Reduce the percentage of unstably housed persons with diagnosed HIV infection to less than 5%

Pillar: Respond
Goal: Improve access to care and improve treatment for 75% of PWH by 2025.
Strategy: Reduce the percentage of unstably housed persons with diagnosed HIV infection to less than 5%.
Target: All ages and communities

Key Activities:

High Priority and Disruptively Innovative

  1. Increase funding resources to agencies who advocate for and address homelessness.
  2. Identify Ryan White funding allocation for housing services.
  3. Complete a needs assessment of PWH experiencing housing instability to determine barriers to stable housing and extent of their needs (e.g., healthcare, financial needs, mental health, food).
  4. Identify funding sources for agencies that provide housing for MSMs and transgender women and men.
  5. Provide technical assistance regarding grant writing and sustainability for community-based and nonprofit organizations that offer housing support.
  6. Provide supportive housing services that include bill paying, budgeting, and eviction advocacy.
  7. Develop initiative to offer housing, job training, and related resources to families who agree to fulfill medical adherence.
  8. Increase awareness among clients about the availability of agencies who advocate for and address homelessness.
  9. Create centralized database for HIV support services available for clients.
  10. Locate housing opportunities for transgender men and women.
  11. Empower individuals to transition from housing support by creating specific benchmarks to move toward independent housing.
  12. Obtain stable income within 6 months.
  13. Develop transitional housing with programs for financial independence, job skills, etc.
  14. Locate buildings that can be used for housing, etc.
  15. Look for partner organizations to provide furniture, furnishings, etc.
  16. Partner with local community colleges to provide skills building for people experiencing homelessness.
  17. Work with HUD to identify the assistance that they can offer.
  18. Develop resource tools to guide development of care plans (drug testing, home making service, parenting classes, Cage-aid, etc.)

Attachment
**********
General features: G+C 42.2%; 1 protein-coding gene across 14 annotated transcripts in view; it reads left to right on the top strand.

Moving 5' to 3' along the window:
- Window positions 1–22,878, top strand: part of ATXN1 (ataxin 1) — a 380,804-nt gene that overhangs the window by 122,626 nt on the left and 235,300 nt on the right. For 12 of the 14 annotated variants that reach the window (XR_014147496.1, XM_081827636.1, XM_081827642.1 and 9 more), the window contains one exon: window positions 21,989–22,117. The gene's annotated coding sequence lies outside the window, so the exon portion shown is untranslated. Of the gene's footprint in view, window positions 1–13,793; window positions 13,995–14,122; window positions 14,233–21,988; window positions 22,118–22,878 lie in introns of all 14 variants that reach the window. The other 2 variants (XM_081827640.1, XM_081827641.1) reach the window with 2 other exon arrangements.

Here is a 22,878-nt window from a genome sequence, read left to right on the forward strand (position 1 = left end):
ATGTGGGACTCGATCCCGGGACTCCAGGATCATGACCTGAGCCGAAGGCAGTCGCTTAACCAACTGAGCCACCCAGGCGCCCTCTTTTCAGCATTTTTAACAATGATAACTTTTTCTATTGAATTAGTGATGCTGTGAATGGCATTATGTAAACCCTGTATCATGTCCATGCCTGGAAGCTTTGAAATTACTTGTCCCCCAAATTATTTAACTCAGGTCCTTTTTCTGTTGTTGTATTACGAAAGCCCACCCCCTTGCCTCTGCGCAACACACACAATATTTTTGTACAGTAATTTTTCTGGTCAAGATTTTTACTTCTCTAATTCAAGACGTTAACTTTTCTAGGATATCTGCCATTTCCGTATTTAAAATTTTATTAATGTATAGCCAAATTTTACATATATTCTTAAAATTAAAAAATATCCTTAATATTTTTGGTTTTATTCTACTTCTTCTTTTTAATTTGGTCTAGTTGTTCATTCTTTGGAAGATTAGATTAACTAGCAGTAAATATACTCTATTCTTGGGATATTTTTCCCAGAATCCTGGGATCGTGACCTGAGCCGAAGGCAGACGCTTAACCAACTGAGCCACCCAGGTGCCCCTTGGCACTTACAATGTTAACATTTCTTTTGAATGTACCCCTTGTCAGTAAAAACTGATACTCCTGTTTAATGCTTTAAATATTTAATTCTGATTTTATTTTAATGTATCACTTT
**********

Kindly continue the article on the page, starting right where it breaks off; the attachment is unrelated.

19. Advocate for employers to consider investing in a generation of potential employees by partnering with End HIV 901.
  20. Hire or train navigators to assist with writing résumés and job interview preparation to help to secure employment for people who are unstably housed.

Key Partners

Alliance, CDC, Center of Excellence (HRSA, Behavioral Health), City of Memphis, Community Division, City of Memphis Housing Division, CMI (vocational rehab), Community Foundation, Driving the Dream (United Way), Faith-based organizations, Friends For Life, Individual Placement Support/ Lowenstein House, Job Corps, Just City, Local government, Memphis Area Prevention Coalition, Neighborhood Christian Center, OM, Peabody House, Regional HUD office, Rhodes College, Salvation Army, Goodwill, surplus stores, etc. (for furniture, home goods, etc.), Shelby County Opioid Response, SNAP “Skill-Up” –employment & job training, TN Advocacy Center, TN Primary Care Assoc., University of Memphis

Potential Funding Sources

  • COE w/ HRSA (Behavioral Health)
  • Community Foundation
  • Grantee’s office (Part B Emergency Housing – $683,000)
  • Housing Opportunities for Persons With AIDS (homemaker services)
  • Local government
  • State and federal grants
  • TN Primary Care Assoc.
  • Youth Homelessness Demonstration Program

Estimated Funding Allocation

  • Temporary Housing Funds-$200,000
  • Grantee’s office
  • $50,000 (Program Manager)
  • Program Materials and Support-$20,000
  • Support Staff-$30,000×3
    Total: $360,000


(Reported annually, locally monitored more frequently)

  • # of grant applications submitted by organization
  • # of technical assistance trainings offered
  • Home inspections (more frequent) – Digital/ virtual during COVID

Monitoring Data Source